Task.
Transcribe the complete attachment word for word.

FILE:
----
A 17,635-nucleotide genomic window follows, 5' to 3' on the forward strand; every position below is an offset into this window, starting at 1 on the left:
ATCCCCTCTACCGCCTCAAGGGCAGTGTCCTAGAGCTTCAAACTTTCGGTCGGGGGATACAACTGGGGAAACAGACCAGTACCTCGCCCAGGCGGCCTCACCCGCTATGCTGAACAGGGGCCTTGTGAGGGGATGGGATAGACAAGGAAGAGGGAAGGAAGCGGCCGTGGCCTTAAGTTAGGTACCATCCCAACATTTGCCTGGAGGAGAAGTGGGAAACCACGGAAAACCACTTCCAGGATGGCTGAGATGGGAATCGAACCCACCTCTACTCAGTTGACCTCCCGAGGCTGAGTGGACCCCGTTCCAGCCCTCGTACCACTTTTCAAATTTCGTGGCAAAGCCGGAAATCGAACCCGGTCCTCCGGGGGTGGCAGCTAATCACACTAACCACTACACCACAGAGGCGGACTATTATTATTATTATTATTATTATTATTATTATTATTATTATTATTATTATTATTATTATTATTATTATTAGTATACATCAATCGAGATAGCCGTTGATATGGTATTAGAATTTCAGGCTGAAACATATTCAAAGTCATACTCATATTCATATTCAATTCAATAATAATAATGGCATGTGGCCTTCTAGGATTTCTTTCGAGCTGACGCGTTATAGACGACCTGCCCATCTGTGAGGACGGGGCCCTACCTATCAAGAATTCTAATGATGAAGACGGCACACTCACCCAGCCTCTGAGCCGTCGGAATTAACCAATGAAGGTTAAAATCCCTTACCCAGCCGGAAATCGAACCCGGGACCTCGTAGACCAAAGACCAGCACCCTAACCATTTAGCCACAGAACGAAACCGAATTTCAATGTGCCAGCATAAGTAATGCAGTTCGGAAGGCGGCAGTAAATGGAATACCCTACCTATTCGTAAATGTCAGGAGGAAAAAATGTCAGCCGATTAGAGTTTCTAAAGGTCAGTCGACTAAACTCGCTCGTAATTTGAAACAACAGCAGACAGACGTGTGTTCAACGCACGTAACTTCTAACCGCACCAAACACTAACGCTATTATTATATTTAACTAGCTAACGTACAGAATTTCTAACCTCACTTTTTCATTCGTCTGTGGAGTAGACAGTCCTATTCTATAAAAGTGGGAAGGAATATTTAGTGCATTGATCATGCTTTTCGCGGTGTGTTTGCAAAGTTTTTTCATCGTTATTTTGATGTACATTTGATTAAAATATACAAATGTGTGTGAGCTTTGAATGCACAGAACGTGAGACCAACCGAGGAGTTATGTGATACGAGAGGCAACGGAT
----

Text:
A 17,635-nucleotide genomic window follows, 5' to 3' on the forward strand; every position below is an offset into this window, starting at 1 on the left:
ATCCCCTCTACCGCCTCAAGGGCAGTGTCCTAGAGCTTCAAACTTTCGGTCGGGGGATACAACTGGGGAAACAGACCAGTACCTCGCCCAGGCGGCCTCACCCGCTATGCTGAACAGGGGCCTTGTGAGGGGATGGGATAGACAAGGAAGAGGGAAGGAAGCGGCCGTGGCCTTAAGTTAGGTACCATCCCAACATTTGCCTGGAGGAGAAGTGGGAAACCACGGAAAACCACTTCCAGGATGGCTGAGATGGGAATCGAACCCACCTCTACTCAGTTGACCTCCCGAGGCTGAGTGGACCCCGTTCCAGCCCTCGTACCACTTTTCAAATTTCGTGGCAAAGCCGGAAATCGAACCCGGTCCTCCGGGGGTGGCAGCTAATCACACTAACCACTACACCACAGAGGCGGACTATTATTATTATTATTATTATTATTATTATTATTATTATTATTATTATTATTATTATTATTATTATTATTAGTATACATCAATCGAGATAGCCGTTGATATGGTATTAGAATTTCAGGCTGAAACATATTCAAAGTCATACTCATATTCATATTCAATTCAATAATAATAATGGCATGTGGCCTTCTAGGATTTCTTTCGAGCTGACGCGTTATAGACGACCTGCCCATCTGTGAGGACGGGGCCCTACCTATCAAGAATTCTAATGATGAAGACGGCACACTCACCCAGCCTCTGAGCCGTCGGAATTAACCAATGAAGGTTAAAATCCCTTACCCAGCCGGAAATCGAACCCGGGACCTCGTAGACCAAAGACCAGCACCCTAACCATTTAGCCACAGAACGAAACCGAATTTCAATGTGCCAGCATAAGTAATGCAGTTCGGAAGGCGGCAGTAAATGGAATACCCTACCTATTCGTAAATGTCAGGAGGAAAAAATGTCAGCCGATTAGAGTTTCTAAAGGTCAGTCGACTAAACTCGCTCGTAATTTGAAACAACAGCAGACAGACGTGTGTTCAACGCACGTAACTTCTAACCGCACCAAACACTAACGCTATTATTATATTTAACTAGCTAACGTACAGAATTTCTAACCTCACTTTTTCATTCGTCTGTGGAGTAGACAGTCCTATTCTATAAAAGTGGGAAGGAATATTTAGTGCATTGATCATGCTTTTCGCGGTGTGTTTGCAAAGTTTTTTCATCGTTATTTTGATGTACATTTGATTAAAATATACAAATGTGTGTGAGCTTTGAATGCACAGAACGTGAGACCAACCGAGGAGTTATGTGATACGAGAGGCAACGGAT